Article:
Sunday, January 30, 2011

In unexpected places

A Christian might not normally look for inspiration or insight in the Gospel of Philip, one of the non-canonical "lost scripture" type writings of the early church. To me, it does not make sense to think of the "Gospel of Philip" as a lost gospel because when you read the text, it makes no attempt to be a biography of Jesus. Calling it a "lost gospel" is to misclassify it; it is more of a reflection on the sacraments, the Scriptures, and occasionally on Jesus from the early church, from a portion of the church we would find a little ... off the beaten path. It belongs in the "unorthodox patristics" section of the church library, not in the "lost gospels" section.

I have called the writing unorthodox, so I will explain what I mean by that before I mention what good I have found in it. Here is a quote to ground the discussion in the actual text:
The world came about through a mistake. For he who created it wanted to create it imperishable and immortal. He fell short of attaining his desire.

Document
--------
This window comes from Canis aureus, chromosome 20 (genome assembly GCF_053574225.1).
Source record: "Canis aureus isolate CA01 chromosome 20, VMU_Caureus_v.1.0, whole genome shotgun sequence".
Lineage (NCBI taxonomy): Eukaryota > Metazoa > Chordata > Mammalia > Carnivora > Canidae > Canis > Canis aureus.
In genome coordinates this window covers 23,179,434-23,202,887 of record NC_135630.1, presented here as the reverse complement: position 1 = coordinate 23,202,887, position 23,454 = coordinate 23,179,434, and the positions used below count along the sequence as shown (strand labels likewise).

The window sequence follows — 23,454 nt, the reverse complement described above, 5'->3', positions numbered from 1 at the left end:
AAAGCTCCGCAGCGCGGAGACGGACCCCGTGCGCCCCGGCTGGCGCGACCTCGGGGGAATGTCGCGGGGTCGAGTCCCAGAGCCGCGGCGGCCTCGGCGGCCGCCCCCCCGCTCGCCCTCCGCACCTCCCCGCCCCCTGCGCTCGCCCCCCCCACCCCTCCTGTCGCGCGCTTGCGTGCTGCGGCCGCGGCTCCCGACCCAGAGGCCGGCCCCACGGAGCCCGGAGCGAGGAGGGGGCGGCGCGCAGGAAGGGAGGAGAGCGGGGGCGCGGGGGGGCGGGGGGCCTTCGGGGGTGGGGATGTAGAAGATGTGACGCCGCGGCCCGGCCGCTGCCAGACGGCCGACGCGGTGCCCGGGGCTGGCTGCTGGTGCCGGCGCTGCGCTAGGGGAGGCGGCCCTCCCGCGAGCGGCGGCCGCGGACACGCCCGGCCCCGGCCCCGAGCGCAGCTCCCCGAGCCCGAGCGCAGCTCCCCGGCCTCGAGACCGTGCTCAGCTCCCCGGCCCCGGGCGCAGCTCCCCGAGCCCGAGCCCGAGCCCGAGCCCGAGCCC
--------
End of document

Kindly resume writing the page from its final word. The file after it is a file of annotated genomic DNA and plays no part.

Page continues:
It is one question whether someone may sympathize with this thought; it is another question whether it reflects a mainstream Christian understanding of the book of Genesis. This reflection on Genesis is fairly far outside of the historical mainstream of reflections on Genesis when it calls this world a mistake. Genesis describes a world that was originally Paradise, very good in every way. Mainstream Christian thought then does not consider the world to be a mistake or a matter of God missing the mark and falling short of attaining his desire. (It's entertaining to me that some people will not allow that this text is Gnostic because it finds some good in the material world where an "orthodox" Gnostic text would not ... but the same writers often have no trouble classifying it as a Christian text even though it is not an "orthodox" Christian text. I think the Gnostic-orthodox purists will eventually have to acknowledge there was such a thing as being unorthodox from the Gnostic point-of-view as well as from the apostolic-orthodox perspective.) But on the main point, when I classify the text as unorthodox, that is meant to describe where it lies in the spectrum of early Christian beliefs: it lies outside the mainstream of what was believed in the early church. That mainstream was formed by those who took their cue from the earliest church, the apostles, and the preceding Jewish thought in the synagogues from which the Christian church originally arose. The Gnostic writings tended to form in cultures where Jewish thought and Jewish understanding was not the starting point when interpreting Scripture. Those cultures may have had a fresh take on Jewish Scripture due to their relative unfamiliarity with it, but the established Hebrew-based camp also considered the non-Hebrew readers to make beginners' mistakes on some basic points. At any rate, that interpretation of Genesis is not valid from outside of the Gnostic perspective, so other perspectives would necessarily find it "unorthodox".